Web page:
NICE promotes early detection in acute kidney injury to save lives

  • Date: 29 August 2013


EARLY detection and treatment of acute kidney injury (AKI) should be a key priority among GPs and other primary care professionals, according to a new guideline published by NICE.

Greater awareness of how AKI can be prevented has the potential to save thousands of lives and many millions of pounds in care costs to the NHS, say the guideline developers.

Acute kidney injury is seen in 13–18 per cent of all people admitted to hospital in the UK, with older adults being particularly affected. Inpatient mortality of AKI is estimated to be 25–30 per cent or more and conservative estimates suggest that currently between £434million and £620million is spent on treating the condition, more than the NHS spends on breast cancer, or lung cancer and skin cancer combined. In view of its frequency and mortality rate, prevention or amelioration of just 20 per cent of AKI cases would prevent a large number of deaths and substantially reduce complications and their associated costs.

A 2009 enquiry into the deaths of a large group of adult patients with acute kidney injury found systemic deficiencies in the care of patients who died from AKI, with only 50 per cent described as receiving 'good' care. Deficiencies in the care of patients who died of AKI included failures in prevention, recognition, therapy and timely access to specialist services.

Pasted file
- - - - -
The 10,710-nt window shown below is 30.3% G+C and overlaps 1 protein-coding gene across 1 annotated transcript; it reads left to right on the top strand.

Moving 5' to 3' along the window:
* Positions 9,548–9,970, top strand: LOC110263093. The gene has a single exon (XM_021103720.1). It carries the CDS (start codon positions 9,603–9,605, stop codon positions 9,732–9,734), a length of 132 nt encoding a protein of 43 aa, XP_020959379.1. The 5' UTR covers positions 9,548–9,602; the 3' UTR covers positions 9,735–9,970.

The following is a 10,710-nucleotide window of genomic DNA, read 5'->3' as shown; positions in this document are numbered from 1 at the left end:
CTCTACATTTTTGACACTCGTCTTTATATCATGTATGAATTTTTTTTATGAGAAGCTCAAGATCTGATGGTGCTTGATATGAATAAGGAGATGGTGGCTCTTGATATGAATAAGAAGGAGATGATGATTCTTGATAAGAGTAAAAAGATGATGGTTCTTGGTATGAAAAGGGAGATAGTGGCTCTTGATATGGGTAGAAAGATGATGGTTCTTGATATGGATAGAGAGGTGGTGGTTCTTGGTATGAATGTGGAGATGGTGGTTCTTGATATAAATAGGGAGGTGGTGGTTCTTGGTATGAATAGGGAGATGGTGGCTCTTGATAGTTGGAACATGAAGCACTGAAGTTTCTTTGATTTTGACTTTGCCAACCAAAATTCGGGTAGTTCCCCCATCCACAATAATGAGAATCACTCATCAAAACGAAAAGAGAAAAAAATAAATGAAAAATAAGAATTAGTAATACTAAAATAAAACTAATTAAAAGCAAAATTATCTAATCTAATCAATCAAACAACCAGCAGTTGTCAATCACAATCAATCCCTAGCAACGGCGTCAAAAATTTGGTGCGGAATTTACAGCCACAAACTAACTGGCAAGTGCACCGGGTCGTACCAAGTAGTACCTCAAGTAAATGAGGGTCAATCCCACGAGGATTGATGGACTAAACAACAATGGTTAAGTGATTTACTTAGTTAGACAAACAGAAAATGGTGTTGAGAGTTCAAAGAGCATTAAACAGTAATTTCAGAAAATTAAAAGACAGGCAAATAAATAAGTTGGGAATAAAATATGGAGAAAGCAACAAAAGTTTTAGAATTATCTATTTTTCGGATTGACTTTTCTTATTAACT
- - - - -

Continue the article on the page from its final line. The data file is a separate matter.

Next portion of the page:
The new NICE guideline places emphasis on early detection of AKI before the condition becomes critical. Healthcare professionals should be monitoring their patient's kidney function including checking hydration levels and how regularly they are passing urine. Among the key priorities for implementation are identifying AKI in patients with acute illness by measuring serum creatinine and comparing with baseline, aassessing risk factors in adults having iodinated contrast agents and in patients having surgery, as well as ongoing assessment of the condition of patients in hospital, with early referral to nephrology in patients with signs of suspected AKI.

Dr Mark Thomas, Consultant Physician and Nephrologist at Heart of England NHS Foundation Trust and Chair of the Guideline Development Group for the guideline, says: "Many hospitals and healthcare professionals have been doing an excellent job in watching out for acute kidney injury in their patients, but unfortunately this good practice is not seen everywhere.

"The NICE recommendations give the NHS clear advice to reduce the number of avoidable deaths through acute kidney injury. Trusts that already perform to an excellent standard are encouraged to share their good practice and those that have not been performing so well are encouraged to ensure that AKI is taken seriously and their staff are well trained in the prevention and detection of the condition. Not only can we save lives with this guideline but the money we save could be put back into general NHS care."


Acute kidney injury: Prevention, detection and management of acute kidney injury up to the point of renal replacement therapy

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